CoLab Kaduna: Growing a community of IT Experts

CoLab is Kaduna’s first innovation hub and co-working space. The goal at CoLab is to grow a collaborative community of programmers, developers, designers, bloggers, graphic designers, photographers, entrepreneurs, freelancers, startups and tech enthusiasts generally.

CoLab organizes some weekly and monthly events and programs to achieve these goals. Some of them include:

We want to attract attention back to Kaduna through technology - @CoLab_kd Click To Tweet

Code School

Code School is CoLab’s introduction to computer programming initiative that immerses users into the world of programming for the web with an introduction to HTML, CSS, and JavaScript. The whole course takes 5-7 weeks to complete and students are able to build simple sites upon completion.

Code School is built around the hypotheses that:

  • It is much easier to learn as a group as against learning as an individual.
  • It is important to learn how to code as part of a team. (This is a critical skill-set that employers look for.)

CoLab for Women

CoLab for Women is a platform that serves as a means to drive the adoption of technology by women and will also be a safe space for any sort of discussion among women.

This particular initiative is organized and run by women only. It has its meet ups once every month.

CoLab Elite

This is CoLab’s talent accelerator program which has been designed to fast-track intermediate developers into world-class talent.

If you already write code but keep wondering how to build projects, work with teams or follow global best practices, then CoLab Elite just might be what you need.

CoLab Weekly meetups

Meetups happen every weekend at CoLab where we cover topics that range from basic to very technical. They are usually free for all to attend.

If you want to learn about business, web or app development, machine learning, digital marketing, network or just play video and board games, you should attend one of our CoLab meetups.

If you would love to be a part of the awesome CoLab community, you can connect with CoLab on social media. Everyone and anyone is welcome to take a tour of the facilities anytime or attend any of the meetups.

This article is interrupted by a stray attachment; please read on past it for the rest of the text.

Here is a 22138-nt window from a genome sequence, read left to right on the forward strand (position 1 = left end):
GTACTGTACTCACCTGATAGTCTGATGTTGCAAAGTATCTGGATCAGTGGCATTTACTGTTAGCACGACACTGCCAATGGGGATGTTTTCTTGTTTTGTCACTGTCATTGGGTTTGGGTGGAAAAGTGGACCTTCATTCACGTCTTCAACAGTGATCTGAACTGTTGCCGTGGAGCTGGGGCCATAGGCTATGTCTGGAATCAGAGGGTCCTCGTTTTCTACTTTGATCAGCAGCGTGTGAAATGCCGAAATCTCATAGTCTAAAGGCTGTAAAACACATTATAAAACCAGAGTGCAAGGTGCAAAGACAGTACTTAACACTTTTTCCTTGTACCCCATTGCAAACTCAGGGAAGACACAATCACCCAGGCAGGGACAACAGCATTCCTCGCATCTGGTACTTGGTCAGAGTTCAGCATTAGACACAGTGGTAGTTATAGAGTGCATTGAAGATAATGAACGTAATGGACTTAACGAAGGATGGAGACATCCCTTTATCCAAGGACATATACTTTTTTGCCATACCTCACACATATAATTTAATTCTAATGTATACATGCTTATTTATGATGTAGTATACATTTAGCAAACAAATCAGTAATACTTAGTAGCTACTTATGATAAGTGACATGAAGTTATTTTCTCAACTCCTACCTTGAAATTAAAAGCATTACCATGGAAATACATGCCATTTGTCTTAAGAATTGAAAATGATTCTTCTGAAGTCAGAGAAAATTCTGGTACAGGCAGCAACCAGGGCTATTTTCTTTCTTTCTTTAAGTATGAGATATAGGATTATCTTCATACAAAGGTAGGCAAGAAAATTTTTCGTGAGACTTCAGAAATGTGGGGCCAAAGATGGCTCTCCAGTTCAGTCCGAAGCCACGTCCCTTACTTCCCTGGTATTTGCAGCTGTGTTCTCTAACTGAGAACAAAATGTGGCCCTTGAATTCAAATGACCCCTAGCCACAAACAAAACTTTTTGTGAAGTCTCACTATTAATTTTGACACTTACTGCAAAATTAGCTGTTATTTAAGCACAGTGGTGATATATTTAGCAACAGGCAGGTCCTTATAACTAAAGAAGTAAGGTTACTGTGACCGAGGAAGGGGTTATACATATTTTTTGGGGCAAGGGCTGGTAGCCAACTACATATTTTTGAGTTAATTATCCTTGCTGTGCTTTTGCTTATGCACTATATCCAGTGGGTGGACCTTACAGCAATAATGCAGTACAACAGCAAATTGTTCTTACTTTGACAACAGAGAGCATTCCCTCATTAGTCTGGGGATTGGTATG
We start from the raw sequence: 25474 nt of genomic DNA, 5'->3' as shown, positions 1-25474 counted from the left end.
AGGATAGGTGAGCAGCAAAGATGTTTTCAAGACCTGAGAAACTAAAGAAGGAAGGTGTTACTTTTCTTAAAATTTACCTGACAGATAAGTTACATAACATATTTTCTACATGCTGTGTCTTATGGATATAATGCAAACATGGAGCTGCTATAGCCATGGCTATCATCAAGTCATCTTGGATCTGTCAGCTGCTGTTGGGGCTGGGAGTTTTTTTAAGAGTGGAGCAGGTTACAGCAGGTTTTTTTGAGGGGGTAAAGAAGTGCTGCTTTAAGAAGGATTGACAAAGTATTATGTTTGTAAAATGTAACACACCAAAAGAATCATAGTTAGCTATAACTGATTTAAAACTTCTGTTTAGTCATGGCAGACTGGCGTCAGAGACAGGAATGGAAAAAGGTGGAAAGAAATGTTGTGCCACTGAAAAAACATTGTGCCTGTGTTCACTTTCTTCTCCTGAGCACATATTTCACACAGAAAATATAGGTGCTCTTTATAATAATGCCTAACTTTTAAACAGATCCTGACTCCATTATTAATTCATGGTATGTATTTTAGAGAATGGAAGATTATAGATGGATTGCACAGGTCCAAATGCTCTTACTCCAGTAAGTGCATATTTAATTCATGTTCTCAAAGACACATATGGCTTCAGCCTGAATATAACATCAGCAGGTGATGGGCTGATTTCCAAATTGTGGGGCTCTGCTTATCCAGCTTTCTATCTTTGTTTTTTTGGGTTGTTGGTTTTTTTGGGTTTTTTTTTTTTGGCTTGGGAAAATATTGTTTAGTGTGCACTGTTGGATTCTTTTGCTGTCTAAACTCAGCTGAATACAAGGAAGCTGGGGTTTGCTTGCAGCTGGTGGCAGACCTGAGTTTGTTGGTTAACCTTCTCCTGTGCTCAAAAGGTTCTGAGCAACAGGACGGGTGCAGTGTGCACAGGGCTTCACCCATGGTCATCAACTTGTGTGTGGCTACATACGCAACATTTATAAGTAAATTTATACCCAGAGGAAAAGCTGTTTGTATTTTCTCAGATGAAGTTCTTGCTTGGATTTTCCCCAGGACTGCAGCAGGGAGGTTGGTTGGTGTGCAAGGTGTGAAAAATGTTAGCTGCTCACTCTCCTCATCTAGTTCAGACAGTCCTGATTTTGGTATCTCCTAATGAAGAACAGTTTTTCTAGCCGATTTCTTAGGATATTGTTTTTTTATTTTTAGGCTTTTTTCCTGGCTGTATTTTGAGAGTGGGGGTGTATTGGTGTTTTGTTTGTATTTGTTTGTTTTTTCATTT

Three things inspired CoLab:

 

1. Kaduna is ideal for a startup/technology hub. On the average, there is the better power supply in Kaduna than anywhere else in the country. The cost of living is low and basic infrastructure is available.

Another good thing about that region is that fast internet is esily accesible. Kaduna has a lot of talented young people. The state also has a number of tertiary institutions (which are an important factor in creating a pipeline for talent). It is also in close proximity to two key markets (Kano and Abuja) and can access a third, Lagos via air and train (for people and goods respectively).

2. Over time, the best IT people we had come across – programmers, network engineers, big data scientists, Internet of Things (IoT) hobbyists etc have been from around Kaduna.

However, very few of them understood the value of the skill(s) they had or had ever tried to apply it to solving actual problems.

3. Technology is the single biggest vehicle for taking people out of poverty and poverty in these part of the country is rampant.

CoLab intends to make this push by aiming to achieve 5 things:

 

1. Provide an environment that allows natural curiosity, fosters learning, and inspires creativity and innovation. CoLab has gone all out to make the space as aesthetically motivating as possible within budget constraints.

Given the right environment, smart people interacting with each other naturally tend to create cool stuff -@CoLab_kd Click To Tweet

Currently, CoLab’s facilities include two open indoor workspaces, a private meeting room, a conference room, two Outdoor workspaces (in view), internet, constant power supply and a modern library with paper books and kindles.

 

2. Offer high-level mentorship from both national and international mentors who have made an impact globally. The founders of CoLab believe a well-rounded education is a key to building a successful company.  They want to double down on not just ICT knowledge, but also everything required to succeed.

We currently have the ex-Director of Global Search at Yahoo as one of our international mentors, also the former Vice President of an Investment bank in the UK as another. Some of these mentorships and one on one sessions with mentors outside the country will take place virtually.

 

3. Train anyone interested in the ICT skills that are necessary to compete at an international level. We’re talking Code, UI & UX Design, Blogging, Content Creation, Digital Marketing, IoT etc. CoLab will cover recent tech languages and global best practices.